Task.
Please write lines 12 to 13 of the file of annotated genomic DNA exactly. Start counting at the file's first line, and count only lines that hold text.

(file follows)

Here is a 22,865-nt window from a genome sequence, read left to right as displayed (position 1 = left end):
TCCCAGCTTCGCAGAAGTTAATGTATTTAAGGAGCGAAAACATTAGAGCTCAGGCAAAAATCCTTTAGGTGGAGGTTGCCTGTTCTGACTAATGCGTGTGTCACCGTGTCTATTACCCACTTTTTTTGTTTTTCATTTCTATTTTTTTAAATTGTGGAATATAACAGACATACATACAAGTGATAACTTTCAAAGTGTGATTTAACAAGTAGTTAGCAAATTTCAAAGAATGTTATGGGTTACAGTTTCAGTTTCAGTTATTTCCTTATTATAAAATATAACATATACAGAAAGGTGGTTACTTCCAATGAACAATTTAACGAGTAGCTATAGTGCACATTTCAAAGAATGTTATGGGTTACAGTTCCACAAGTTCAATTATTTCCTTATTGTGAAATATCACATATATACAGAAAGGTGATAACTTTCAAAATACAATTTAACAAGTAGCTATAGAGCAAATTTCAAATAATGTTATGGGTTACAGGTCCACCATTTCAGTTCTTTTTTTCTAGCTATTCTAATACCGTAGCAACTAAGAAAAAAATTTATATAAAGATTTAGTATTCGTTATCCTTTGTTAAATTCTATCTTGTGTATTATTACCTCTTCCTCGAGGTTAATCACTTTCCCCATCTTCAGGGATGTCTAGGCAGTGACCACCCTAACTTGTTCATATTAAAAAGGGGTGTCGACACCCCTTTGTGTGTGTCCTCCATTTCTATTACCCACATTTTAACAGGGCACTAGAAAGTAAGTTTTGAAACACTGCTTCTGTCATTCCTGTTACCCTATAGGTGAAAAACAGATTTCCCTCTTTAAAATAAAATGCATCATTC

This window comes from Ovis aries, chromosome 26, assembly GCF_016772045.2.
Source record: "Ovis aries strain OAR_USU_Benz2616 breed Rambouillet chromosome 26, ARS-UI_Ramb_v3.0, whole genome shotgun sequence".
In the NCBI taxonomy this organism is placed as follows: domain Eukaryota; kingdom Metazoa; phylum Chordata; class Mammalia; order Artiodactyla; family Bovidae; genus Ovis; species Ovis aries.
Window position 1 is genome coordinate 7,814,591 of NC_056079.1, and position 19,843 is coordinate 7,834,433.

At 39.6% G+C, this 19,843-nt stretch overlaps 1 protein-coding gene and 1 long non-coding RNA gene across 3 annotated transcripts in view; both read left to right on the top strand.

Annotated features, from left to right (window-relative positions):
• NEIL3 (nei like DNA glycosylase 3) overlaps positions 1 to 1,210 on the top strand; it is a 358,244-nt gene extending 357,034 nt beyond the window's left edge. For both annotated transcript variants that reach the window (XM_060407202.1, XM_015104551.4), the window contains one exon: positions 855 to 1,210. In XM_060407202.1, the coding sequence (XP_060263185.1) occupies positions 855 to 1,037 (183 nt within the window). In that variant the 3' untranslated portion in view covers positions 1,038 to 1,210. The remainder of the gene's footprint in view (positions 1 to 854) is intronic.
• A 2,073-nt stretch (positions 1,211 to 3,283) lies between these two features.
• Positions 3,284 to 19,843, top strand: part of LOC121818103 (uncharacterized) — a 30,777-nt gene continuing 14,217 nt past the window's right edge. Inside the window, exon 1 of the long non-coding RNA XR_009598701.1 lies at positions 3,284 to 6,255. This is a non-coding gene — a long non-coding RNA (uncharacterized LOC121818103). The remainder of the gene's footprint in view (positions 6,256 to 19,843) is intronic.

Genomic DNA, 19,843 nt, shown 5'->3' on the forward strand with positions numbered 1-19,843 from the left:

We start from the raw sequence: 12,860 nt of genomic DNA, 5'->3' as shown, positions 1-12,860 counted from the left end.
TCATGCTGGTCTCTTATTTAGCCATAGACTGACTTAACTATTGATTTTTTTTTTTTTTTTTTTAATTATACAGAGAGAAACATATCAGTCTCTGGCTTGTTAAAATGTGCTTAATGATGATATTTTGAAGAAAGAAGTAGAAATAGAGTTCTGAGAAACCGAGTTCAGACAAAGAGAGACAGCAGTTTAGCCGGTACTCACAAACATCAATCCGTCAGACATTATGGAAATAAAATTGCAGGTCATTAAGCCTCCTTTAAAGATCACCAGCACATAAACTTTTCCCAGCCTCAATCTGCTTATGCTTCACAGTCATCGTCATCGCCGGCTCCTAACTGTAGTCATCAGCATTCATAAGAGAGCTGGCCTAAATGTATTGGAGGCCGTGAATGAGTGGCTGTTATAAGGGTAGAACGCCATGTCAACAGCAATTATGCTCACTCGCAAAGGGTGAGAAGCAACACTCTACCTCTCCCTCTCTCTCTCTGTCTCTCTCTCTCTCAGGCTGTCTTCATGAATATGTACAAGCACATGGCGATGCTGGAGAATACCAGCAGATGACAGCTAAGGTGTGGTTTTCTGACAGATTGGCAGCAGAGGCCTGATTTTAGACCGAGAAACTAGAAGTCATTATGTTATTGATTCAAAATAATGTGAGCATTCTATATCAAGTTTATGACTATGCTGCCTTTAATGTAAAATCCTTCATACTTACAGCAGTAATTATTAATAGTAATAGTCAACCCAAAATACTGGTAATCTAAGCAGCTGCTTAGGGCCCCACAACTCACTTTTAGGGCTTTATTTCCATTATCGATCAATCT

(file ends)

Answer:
Genomic DNA, 19,843 nt, shown 5'->3' on the forward strand with positions numbered 1-19,843 from the left:

We start from the raw sequence: 12,860 nt of genomic DNA, 5'->3' as shown, positions 1-12,860 counted from the left end.